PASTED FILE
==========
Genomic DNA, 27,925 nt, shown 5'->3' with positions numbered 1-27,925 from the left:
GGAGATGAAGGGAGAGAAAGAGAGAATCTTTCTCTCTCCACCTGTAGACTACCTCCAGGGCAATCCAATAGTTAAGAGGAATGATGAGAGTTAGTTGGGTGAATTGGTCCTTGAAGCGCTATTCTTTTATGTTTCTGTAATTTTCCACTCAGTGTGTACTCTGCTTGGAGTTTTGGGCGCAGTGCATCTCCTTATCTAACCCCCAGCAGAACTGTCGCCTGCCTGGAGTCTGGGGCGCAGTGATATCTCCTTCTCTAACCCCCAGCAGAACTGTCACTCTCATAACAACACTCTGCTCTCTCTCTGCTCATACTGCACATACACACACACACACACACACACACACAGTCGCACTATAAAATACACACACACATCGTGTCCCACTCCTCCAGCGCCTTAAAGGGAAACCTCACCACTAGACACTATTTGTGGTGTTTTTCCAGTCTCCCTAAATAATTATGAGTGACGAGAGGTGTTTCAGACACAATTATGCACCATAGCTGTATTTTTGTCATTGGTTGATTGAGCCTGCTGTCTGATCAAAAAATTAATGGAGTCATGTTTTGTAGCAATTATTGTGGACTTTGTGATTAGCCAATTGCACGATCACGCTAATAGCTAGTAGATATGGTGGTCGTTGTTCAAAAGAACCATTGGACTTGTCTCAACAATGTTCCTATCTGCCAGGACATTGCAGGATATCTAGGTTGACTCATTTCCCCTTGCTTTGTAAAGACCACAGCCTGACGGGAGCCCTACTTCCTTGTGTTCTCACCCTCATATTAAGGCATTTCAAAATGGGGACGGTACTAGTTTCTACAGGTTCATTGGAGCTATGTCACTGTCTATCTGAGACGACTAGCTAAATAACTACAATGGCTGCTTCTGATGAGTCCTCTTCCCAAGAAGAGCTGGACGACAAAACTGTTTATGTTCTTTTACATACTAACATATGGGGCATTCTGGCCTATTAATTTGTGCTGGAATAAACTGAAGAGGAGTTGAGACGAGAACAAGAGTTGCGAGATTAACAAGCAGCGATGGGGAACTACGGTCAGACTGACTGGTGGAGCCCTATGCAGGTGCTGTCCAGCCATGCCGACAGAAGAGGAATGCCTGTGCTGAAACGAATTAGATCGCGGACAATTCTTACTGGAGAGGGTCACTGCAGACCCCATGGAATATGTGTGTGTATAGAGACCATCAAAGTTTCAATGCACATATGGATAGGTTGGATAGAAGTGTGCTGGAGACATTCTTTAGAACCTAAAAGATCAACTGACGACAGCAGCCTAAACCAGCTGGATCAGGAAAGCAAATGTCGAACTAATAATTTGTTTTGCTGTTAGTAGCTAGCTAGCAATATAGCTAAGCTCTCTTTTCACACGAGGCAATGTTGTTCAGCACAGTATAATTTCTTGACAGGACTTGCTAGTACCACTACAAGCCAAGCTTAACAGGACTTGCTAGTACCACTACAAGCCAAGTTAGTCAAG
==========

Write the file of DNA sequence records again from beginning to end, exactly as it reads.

Genomic DNA, 27,925 nt, shown 5'->3' with positions numbered 1-27,925 from the left:
GGAGATGAAGGGAGAGAAAGAGAGAATCTTTCTCTCTCCACCTGTAGACTACCTCCAGGGCAATCCAATAGTTAAGAGGAATGATGAGAGTTAGTTGGGTGAATTGGTCCTTGAAGCGCTATTCTTTTATGTTTCTGTAATTTTCCACTCAGTGTGTACTCTGCTTGGAGTTTTGGGCGCAGTGCATCTCCTTATCTAACCCCCAGCAGAACTGTCGCCTGCCTGGAGTCTGGGGCGCAGTGATATCTCCTTCTCTAACCCCCAGCAGAACTGTCACTCTCATAACAACACTCTGCTCTCTCTCTGCTCATACTGCACATACACACACACACACACACACACACACAGTCGCACTATAAAATACACACACACATCGTGTCCCACTCCTCCAGCGCCTTAAAGGGAAACCTCACCACTAGACACTATTTGTGGTGTTTTTCCAGTCTCCCTAAATAATTATGAGTGACGAGAGGTGTTTCAGACACAATTATGCACCATAGCTGTATTTTTGTCATTGGTTGATTGAGCCTGCTGTCTGATCAAAAAATTAATGGAGTCATGTTTTGTAGCAATTATTGTGGACTTTGTGATTAGCCAATTGCACGATCACGCTAATAGCTAGTAGATATGGTGGTCGTTGTTCAAAAGAACCATTGGACTTGTCTCAACAATGTTCCTATCTGCCAGGACATTGCAGGATATCTAGGTTGACTCATTTCCCCTTGCTTTGTAAAGACCACAGCCTGACGGGAGCCCTACTTCCTTGTGTTCTCACCCTCATATTAAGGCATTTCAAAATGGGGACGGTACTAGTTTCTACAGGTTCATTGGAGCTATGTCACTGTCTATCTGAGACGACTAGCTAAATAACTACAATGGCTGCTTCTGATGAGTCCTCTTCCCAAGAAGAGCTGGACGACAAAACTGTTTATGTTCTTTTACATACTAACATATGGGGCATTCTGGCCTATTAATTTGTGCTGGAATAAACTGAAGAGGAGTTGAGACGAGAACAAGAGTTGCGAGATTAACAAGCAGCGATGGGGAACTACGGTCAGACTGACTGGTGGAGCCCTATGCAGGTGCTGTCCAGCCATGCCGACAGAAGAGGAATGCCTGTGCTGAAACGAATTAGATCGCGGACAATTCTTACTGGAGAGGGTCACTGCAGACCCCATGGAATATGTGTGTGTATAGAGACCATCAAAGTTTCAATGCACATATGGATAGGTTGGATAGAAGTGTGCTGGAGACATTCTTTAGAACCTAAAAGATCAACTGACGACAGCAGCCTAAACCAGCTGGATCAGGAAAGCAAATGTCGAACTAATAATTTGTTTTGCTGTTAGTAGCTAGCTAGCAATATAGCTAAGCTCTCTTTTCACACGAGGCAATGTTGTTCAGCACAGTATAATTTCTTGACAGGACTTGCTAGTACCACTACAAGCCAAGCTTAACAGGACTTGCTAGTACCACTACAAGCCAAGTTAGTCAAG